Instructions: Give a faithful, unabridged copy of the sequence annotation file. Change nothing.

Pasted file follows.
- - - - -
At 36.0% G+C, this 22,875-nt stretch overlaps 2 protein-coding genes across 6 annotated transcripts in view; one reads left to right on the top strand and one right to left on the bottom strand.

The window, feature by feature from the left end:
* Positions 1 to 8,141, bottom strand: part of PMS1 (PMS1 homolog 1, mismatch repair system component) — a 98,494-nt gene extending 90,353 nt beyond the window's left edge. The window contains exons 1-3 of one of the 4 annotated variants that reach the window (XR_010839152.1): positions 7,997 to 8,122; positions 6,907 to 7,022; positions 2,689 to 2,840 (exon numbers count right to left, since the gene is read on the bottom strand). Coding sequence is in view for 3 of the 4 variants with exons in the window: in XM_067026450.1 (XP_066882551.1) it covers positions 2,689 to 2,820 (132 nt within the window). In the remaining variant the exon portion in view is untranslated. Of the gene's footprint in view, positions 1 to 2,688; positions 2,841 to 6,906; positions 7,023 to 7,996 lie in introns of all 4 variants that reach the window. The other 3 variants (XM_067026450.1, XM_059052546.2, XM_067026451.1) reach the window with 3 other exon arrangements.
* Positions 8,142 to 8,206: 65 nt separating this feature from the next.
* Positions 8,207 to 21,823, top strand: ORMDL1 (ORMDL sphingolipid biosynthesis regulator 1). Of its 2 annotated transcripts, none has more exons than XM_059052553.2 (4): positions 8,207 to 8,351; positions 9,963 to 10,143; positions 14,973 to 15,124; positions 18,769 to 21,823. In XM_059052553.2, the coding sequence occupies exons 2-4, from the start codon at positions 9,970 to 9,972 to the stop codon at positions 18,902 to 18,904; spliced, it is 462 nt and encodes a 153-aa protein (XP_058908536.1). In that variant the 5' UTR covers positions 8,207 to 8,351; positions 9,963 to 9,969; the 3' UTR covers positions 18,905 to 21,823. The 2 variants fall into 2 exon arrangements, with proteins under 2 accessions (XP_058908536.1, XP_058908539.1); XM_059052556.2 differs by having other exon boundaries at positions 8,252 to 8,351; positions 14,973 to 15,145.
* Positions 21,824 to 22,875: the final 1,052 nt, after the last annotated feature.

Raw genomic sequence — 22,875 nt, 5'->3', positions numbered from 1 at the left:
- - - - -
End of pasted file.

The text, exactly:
At 36.0% G+C, this 22,875-nt stretch overlaps 2 protein-coding genes across 6 annotated transcripts in view; one reads left to right on the top strand and one right to left on the bottom strand.

The window, feature by feature from the left end:
* Positions 1 to 8,141, bottom strand: part of PMS1 (PMS1 homolog 1, mismatch repair system component) — a 98,494-nt gene extending 90,353 nt beyond the window's left edge. The window contains exons 1-3 of one of the 4 annotated variants that reach the window (XR_010839152.1): positions 7,997 to 8,122; positions 6,907 to 7,022; positions 2,689 to 2,840 (exon numbers count right to left, since the gene is read on the bottom strand). Coding sequence is in view for 3 of the 4 variants with exons in the window: in XM_067026450.1 (XP_066882551.1) it covers positions 2,689 to 2,820 (132 nt within the window). In the remaining variant the exon portion in view is untranslated. Of the gene's footprint in view, positions 1 to 2,688; positions 2,841 to 6,906; positions 7,023 to 7,996 lie in introns of all 4 variants that reach the window. The other 3 variants (XM_067026450.1, XM_059052546.2, XM_067026451.1) reach the window with 3 other exon arrangements.
* Positions 8,142 to 8,206: 65 nt separating this feature from the next.
* Positions 8,207 to 21,823, top strand: ORMDL1 (ORMDL sphingolipid biosynthesis regulator 1). Of its 2 annotated transcripts, none has more exons than XM_059052553.2 (4): positions 8,207 to 8,351; positions 9,963 to 10,143; positions 14,973 to 15,124; positions 18,769 to 21,823. In XM_059052553.2, the coding sequence occupies exons 2-4, from the start codon at positions 9,970 to 9,972 to the stop codon at positions 18,902 to 18,904; spliced, it is 462 nt and encodes a 153-aa protein (XP_058908536.1). In that variant the 5' UTR covers positions 8,207 to 8,351; positions 9,963 to 9,969; the 3' UTR covers positions 18,905 to 21,823. The 2 variants fall into 2 exon arrangements, with proteins under 2 accessions (XP_058908536.1, XP_058908539.1); XM_059052556.2 differs by having other exon boundaries at positions 8,252 to 8,351; positions 14,973 to 15,145.
* Positions 21,824 to 22,875: the final 1,052 nt, after the last annotated feature.

Raw genomic sequence — 22,875 nt, 5'->3', positions numbered from 1 at the left: